The AAU management committee generally held that America's republican form of government would be fundamentally undermined by an open democracy; hence, the committee resisted external pressure to transfer the power to purchase art to AUL's middle-class members. Rather, the cornerstone of AAU philosophy was that its committee should serve as both the arbiters and guardians of an emerging national American art.54 The AAU seemed to echo George Godwin's belief in universal access to art by borrowing rhetoric such as "a love of art is a universal feeling" or that AAU art should reach "the humblest individual in society . . . in the most remote parts of the union."55 But these statements were carefully worded. True, the AAU was greedy for subscribers, yet nowhere in all of its many publications did AAU management extend to its membership the right to judge art. In fact, by 1848 the AAU had constructed a self-promoting system of distributed words and images in the form of engravings, prizes, and the Bulletin of the American Art-Union which propagated, explained, and justified what the AAU Committee described as "correct [i.e., Art Union] taste." 56 It is important to note, however, that "official" AAU taste was mostly that of newly rich entrepreneurs and not that of the old New York aristocracy, and as such was much closer to the artistic taste of its membership at large than AAU officers would have liked to believe—and a significant factor in its financial success.
The AAU also appropriated the AUL's concept of the fine arts as a civilizing force, though it did not set itself the task of refining its members' taste; rather, it took on the more ambitious task of cultivating (as in creating) taste in America, echoing numerous contemporary opinions when it wrote: "Our countrymen have been too often charged with an indifference to all pursuits not tending to the accumulation of wealth."57 To the AAU, "taste" was "the angel that drives the money-changers from the temple of the mind."58 Nevertheless, much of the AAU's self-generated rhetoric was cast in the language of contemporary business and it certainly was operated as such. Like the AUL, the AAU fully exploited "modern" business practices by promoting membership as a financial investment: risk a small amount of money (five dollars) for a potentially high return (a painting). Furthermore, it depended on mass participation, presented for inspection in its gallery the works being offered as prizes, advertised widely in all the major New York journals and newspapers, and had a fast and efficient production and distribution system for the Transactions (and, later, the Bulletin) and its engravings. Remarkably, the AAU managed to place Cole's Youth in the hands of subscribers less than a year after the painting was exhibited in the AAU gallery. Although AUL business more than likely involved not insignificant inside dealing, especially with respect to engravings, the London organization seems to have used business techniques primarily to facilitate its operation; the AAU, however, seemed almost incapable of separating business goals from the organization's loftier goals. AAU committee members apparently saw little conflict of interest in such practices as promoting their favorite artists to the AAU, purchasing from the same artists paintings for the AAU and for their personal collections, and, in particular, enhancing the value of their Thomas Cole paintings by exhibiting them as part of the AAU's 1848 promotion of Cole.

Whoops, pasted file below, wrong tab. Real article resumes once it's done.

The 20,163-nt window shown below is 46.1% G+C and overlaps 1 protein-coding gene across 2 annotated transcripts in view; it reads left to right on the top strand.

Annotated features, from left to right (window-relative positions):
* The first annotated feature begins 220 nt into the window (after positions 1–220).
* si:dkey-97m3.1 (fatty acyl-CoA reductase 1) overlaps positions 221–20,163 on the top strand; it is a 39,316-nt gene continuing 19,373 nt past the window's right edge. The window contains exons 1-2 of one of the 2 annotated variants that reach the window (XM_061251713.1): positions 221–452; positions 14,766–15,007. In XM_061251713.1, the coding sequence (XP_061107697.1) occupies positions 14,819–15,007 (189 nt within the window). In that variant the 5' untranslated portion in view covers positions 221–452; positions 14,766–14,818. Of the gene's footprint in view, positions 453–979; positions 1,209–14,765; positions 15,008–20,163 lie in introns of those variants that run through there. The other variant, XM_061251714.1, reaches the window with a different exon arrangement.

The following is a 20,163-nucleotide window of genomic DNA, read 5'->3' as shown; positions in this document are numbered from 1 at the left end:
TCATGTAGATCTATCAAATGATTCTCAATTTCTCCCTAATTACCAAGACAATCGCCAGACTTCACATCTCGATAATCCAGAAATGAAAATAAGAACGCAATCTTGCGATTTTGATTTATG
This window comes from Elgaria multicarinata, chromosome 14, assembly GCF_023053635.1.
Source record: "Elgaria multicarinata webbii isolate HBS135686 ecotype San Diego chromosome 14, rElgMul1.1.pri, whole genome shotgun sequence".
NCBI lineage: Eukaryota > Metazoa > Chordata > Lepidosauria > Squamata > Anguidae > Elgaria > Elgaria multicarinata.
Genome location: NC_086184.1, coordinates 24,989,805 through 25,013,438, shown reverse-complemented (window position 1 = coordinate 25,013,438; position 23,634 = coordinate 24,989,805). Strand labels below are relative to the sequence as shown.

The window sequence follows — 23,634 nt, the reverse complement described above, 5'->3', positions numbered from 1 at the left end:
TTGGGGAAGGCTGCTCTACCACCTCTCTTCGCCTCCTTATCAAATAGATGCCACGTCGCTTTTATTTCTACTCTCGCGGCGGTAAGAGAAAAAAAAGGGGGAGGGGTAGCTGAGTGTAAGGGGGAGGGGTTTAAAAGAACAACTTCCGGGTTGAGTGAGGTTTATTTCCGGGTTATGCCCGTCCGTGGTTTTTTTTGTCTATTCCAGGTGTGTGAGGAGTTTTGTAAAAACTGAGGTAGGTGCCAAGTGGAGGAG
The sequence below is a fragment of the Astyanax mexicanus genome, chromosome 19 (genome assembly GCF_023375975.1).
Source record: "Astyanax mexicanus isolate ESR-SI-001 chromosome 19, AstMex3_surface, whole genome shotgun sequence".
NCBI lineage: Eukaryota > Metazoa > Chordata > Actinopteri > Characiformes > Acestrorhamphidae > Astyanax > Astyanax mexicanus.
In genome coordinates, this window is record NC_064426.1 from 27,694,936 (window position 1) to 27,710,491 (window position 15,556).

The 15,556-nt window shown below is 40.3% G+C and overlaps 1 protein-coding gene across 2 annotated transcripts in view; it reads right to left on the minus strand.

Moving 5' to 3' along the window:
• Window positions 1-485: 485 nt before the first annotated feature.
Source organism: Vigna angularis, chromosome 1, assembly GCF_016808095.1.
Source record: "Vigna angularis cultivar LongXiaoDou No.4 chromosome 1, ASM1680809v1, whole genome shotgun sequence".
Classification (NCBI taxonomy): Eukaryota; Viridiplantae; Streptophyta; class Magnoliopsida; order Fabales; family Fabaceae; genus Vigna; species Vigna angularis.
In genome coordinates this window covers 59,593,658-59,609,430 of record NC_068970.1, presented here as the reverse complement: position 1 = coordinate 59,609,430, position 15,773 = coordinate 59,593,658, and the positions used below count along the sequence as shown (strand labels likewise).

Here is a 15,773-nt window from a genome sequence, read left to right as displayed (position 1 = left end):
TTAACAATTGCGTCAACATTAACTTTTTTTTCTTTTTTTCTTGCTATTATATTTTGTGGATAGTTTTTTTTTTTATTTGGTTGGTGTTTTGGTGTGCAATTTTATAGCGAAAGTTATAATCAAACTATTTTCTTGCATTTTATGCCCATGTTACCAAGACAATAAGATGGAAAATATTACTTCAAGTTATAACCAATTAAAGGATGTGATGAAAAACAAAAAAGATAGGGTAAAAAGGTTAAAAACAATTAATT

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Fig. 5 Thomas Cole, Voyage of Life: Childhood, 1842. Oil on canvas. Ailsa Mellon Bruce Fund, National Gallery of Art, Washington, D.C.


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Fig. 6 Thomas Cole, Voyage of Life: Youth, 1842. Oil on canvas. Ailsa Mellon Bruce Fund, National Gallery of Art, Washington, D.C.


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Fig. 7 Thomas Cole, Voyage of Life: Manhood, 1842. Oil on canvas. Ailsa Mellon Bruce Fund, National Gallery of Art, Washington, D.C.


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Fig. 8 Thomas Cole, Voyage of Life: Old Age, 1842. Oil on canvas. Ailsa Mellon Bruce Fund, National Gallery of Art, Washington, D.C.